Mondeo’s Ace classic appreciation
James heads to the North Circular for the Ford’s first show outing of 2017
1994 FORD MONDEO 1.8 GLX
The time had come for me to take the Mondeo to its first classic event – The Hangover Meet at the Ace Café on New Year’s Day. No hangover for me luckily – the Mondeo had done all the heavy drinking for the both of us when I filled the tank with Esso’s finest unleaded. After a quick check of the tyres and fluid levels ahead of the 180-mile round trip – all were fine – and I hit the road.
It was on the drive down the A1 towards London that I noticed a crack at the top of the windscreen. It isn’t within the sweep area of the wipers but was starting to tarnish the idea that my Mondeo is as close to showroom condition as you can get. I’ll have to get it looked at soon before the crack heads any further south and one windscreen becomes two!
Driving the Mondeo feels smooth and effortless – it’s easy to see why it was so popular 24 years ago. The seating position feels like an armchair and the comfortable GLX spec trim makes the miles fly by. All I’m missing now are some cassettes to listen to on longer journeys.
On arrival at the Ace I noticed only one other classic on the forecourt – a Vauxhall Nova SR that was one of the first registered as an H-plate, back in August 1990. As I parked up alongside it, an enthusiastic diner rushed out from the diner to get a photograph of the two side by side. ‘You don’t see many of those on the road anymore,’ he said. ‘I used to have one as my commuter car in 1993 but hated it – the suspension never felt right to me.’ Well, you can’t please everyone. Still, dislike it or not, he took plenty of photographs of my timewarp machine and admitted that he hadn’t seen a Mondeo saloon with a full-width rear reflector between the tail lights so close to the car’s launch year.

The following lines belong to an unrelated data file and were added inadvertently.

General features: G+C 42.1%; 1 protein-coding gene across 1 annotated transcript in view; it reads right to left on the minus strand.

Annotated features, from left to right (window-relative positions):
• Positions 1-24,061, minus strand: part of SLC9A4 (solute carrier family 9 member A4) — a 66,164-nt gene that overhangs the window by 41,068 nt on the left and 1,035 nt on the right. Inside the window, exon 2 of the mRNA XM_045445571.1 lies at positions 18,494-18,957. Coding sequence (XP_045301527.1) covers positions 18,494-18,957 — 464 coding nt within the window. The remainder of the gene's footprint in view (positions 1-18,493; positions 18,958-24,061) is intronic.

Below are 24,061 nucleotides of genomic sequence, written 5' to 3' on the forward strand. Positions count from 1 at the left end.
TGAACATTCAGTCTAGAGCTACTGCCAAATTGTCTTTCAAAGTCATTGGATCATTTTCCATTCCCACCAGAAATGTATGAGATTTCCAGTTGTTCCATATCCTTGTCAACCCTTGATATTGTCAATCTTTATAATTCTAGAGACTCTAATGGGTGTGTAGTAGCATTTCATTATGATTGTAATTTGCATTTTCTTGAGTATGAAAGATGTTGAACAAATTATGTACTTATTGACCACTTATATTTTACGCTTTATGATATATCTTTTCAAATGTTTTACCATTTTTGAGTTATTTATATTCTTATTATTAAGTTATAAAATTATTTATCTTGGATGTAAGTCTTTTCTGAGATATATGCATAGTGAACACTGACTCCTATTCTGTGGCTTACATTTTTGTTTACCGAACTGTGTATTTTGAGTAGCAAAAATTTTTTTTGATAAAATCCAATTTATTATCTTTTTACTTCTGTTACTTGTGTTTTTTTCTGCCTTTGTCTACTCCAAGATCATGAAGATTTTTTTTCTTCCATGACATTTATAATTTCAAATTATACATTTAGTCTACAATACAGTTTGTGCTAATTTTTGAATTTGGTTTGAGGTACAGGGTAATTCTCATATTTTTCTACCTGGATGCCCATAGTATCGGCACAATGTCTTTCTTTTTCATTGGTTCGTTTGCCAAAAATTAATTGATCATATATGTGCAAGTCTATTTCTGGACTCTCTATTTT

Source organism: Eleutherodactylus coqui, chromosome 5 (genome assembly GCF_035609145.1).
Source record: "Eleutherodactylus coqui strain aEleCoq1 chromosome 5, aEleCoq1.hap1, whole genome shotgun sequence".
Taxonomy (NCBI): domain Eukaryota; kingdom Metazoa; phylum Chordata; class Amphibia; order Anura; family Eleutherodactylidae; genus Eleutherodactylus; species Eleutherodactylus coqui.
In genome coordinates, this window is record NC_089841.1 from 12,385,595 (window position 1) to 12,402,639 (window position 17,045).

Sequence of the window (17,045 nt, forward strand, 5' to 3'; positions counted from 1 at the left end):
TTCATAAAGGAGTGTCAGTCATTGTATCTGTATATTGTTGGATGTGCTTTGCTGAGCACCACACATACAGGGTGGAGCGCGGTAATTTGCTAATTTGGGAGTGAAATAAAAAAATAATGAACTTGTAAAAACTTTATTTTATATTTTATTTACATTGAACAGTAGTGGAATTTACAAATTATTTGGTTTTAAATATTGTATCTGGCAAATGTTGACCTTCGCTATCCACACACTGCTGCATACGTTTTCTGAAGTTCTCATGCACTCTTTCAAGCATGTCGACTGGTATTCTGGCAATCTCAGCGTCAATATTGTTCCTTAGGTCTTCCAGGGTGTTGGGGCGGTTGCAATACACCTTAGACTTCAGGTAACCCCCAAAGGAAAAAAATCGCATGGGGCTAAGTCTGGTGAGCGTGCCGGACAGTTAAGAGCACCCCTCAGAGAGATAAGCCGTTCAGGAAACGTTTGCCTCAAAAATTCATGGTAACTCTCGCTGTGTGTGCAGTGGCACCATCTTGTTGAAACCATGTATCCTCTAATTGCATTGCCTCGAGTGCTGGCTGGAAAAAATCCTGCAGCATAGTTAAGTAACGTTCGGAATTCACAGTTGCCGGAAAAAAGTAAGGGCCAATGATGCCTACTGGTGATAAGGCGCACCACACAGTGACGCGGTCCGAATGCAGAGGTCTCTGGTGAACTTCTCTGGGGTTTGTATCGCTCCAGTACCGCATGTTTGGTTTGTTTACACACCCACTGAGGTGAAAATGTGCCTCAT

By this time, my new friend in the Nova SR had sped off, but a 1962 Triumph TR4 and 1986 Mini City rocked up to take its place It’s a shame we didn’t have a classic from the 1970s to complete a ‘four decades of classics’ line-up, but there you go.
As the rain began to set in, more and more classics departed from the Ace Cafe for the drive home, so I decided to follow suit. On the drive back I remembered that the Mondeo saloon doesn’t have a rear wiper, which is slightly frustrating when you’re checking your rear view mirror in torrential rain. You’d think that the $6 billion Ford USA invested into the Mondeo project in 1986 would have been enough to produce a clearer rear window, but I can forgive this one little flaw. Other than that the Mondeo’s running beautifully - although the windscreen chip needs sorting soon.
A 1990s vision, complete with Vauxhall Nova SR.